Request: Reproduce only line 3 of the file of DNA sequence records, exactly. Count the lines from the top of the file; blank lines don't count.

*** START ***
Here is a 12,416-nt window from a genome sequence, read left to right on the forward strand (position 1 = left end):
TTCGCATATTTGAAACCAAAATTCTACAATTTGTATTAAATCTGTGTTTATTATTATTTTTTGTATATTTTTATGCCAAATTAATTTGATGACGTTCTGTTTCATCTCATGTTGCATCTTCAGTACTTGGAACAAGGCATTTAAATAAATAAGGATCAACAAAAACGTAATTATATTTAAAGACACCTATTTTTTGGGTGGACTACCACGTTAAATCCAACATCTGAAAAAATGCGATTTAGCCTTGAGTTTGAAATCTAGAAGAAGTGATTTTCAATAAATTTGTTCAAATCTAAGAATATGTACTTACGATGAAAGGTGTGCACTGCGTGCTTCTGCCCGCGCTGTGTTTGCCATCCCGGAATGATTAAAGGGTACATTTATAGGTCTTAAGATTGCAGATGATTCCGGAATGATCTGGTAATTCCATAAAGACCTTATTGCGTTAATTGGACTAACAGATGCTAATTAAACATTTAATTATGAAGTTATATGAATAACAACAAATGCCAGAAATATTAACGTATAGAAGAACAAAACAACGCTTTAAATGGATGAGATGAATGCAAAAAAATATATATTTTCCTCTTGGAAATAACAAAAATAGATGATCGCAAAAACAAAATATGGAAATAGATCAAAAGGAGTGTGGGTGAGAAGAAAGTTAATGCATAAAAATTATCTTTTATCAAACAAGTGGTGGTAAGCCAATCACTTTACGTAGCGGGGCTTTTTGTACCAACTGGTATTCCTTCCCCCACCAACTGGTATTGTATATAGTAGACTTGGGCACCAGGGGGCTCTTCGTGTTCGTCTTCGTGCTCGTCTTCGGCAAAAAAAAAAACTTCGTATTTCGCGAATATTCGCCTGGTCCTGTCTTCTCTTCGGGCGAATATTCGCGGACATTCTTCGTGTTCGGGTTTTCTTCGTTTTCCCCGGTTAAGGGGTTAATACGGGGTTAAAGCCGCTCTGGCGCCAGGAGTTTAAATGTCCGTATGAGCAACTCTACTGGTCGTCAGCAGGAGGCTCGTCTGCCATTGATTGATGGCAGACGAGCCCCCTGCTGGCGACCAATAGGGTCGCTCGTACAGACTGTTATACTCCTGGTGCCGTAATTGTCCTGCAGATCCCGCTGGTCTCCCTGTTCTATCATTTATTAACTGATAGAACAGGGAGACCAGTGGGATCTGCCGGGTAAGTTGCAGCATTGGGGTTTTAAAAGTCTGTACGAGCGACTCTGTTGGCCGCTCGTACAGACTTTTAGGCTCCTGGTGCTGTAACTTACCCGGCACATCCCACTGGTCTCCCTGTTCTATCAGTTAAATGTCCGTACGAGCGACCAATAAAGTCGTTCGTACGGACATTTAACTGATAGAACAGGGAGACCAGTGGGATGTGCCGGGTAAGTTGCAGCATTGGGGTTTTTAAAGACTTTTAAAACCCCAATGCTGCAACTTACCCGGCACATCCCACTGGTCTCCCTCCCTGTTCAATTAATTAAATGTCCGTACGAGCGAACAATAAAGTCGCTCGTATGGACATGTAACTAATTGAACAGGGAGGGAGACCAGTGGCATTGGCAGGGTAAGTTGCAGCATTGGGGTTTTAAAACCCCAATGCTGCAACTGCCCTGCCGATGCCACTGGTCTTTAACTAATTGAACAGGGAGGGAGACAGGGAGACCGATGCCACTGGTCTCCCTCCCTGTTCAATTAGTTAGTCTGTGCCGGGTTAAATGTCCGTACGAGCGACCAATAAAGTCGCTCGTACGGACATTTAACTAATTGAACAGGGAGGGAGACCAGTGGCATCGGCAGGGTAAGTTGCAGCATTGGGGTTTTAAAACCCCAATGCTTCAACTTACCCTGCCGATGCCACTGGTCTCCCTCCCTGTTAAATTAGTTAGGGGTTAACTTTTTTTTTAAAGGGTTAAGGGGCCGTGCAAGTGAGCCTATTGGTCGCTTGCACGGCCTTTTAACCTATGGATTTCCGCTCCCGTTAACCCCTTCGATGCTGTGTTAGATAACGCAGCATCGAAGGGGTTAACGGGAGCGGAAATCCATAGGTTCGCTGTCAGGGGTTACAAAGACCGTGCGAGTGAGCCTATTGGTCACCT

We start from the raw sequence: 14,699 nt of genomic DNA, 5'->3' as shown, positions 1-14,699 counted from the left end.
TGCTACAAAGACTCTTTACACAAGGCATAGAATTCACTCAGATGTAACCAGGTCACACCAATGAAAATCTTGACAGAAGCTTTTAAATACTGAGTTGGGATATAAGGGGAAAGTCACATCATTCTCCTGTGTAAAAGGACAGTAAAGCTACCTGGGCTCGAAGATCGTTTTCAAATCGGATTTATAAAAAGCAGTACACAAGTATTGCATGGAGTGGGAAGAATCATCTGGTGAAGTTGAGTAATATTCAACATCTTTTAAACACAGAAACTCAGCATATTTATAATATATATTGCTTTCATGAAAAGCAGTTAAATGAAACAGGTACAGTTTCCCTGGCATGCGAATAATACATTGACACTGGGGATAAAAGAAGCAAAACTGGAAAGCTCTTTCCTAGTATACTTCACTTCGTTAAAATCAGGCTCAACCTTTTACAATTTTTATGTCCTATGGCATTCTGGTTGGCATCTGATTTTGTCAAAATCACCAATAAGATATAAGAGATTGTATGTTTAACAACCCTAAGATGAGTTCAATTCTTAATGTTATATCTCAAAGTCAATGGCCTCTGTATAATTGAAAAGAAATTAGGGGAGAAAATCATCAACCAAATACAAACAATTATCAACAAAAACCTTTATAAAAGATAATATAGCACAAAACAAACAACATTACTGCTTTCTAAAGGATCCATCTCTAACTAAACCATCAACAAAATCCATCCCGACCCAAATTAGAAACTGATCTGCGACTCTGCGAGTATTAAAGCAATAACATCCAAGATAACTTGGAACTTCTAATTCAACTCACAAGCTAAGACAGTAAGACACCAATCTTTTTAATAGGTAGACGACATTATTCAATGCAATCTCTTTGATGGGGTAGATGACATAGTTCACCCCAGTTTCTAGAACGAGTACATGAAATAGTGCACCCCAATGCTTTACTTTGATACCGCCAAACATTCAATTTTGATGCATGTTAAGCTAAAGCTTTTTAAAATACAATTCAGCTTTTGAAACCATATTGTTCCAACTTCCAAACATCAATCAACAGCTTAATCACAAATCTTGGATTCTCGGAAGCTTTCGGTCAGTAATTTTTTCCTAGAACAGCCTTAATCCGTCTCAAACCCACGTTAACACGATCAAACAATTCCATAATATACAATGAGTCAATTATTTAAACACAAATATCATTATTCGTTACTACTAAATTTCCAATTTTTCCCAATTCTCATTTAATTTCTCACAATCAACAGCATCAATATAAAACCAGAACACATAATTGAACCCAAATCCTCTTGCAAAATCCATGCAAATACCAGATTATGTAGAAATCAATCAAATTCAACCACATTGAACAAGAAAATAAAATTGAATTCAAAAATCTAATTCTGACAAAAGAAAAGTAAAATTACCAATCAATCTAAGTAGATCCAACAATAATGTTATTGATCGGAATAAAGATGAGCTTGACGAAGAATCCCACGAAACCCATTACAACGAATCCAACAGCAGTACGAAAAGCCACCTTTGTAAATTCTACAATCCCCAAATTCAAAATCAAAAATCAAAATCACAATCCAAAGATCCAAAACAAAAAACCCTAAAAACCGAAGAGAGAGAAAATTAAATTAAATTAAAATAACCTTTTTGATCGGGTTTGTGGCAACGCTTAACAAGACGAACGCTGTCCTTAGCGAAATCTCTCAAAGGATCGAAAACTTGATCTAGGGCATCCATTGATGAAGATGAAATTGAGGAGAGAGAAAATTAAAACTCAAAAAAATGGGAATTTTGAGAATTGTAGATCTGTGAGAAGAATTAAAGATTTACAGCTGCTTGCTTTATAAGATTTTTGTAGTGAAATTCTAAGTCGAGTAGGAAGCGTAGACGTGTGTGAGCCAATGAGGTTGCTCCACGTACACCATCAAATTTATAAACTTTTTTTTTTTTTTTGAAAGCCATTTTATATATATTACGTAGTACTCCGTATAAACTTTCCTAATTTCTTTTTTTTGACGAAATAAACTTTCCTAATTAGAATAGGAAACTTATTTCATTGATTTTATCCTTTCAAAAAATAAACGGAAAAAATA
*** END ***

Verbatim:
We start from the raw sequence: 14,699 nt of genomic DNA, 5'->3' as shown, positions 1-14,699 counted from the left end.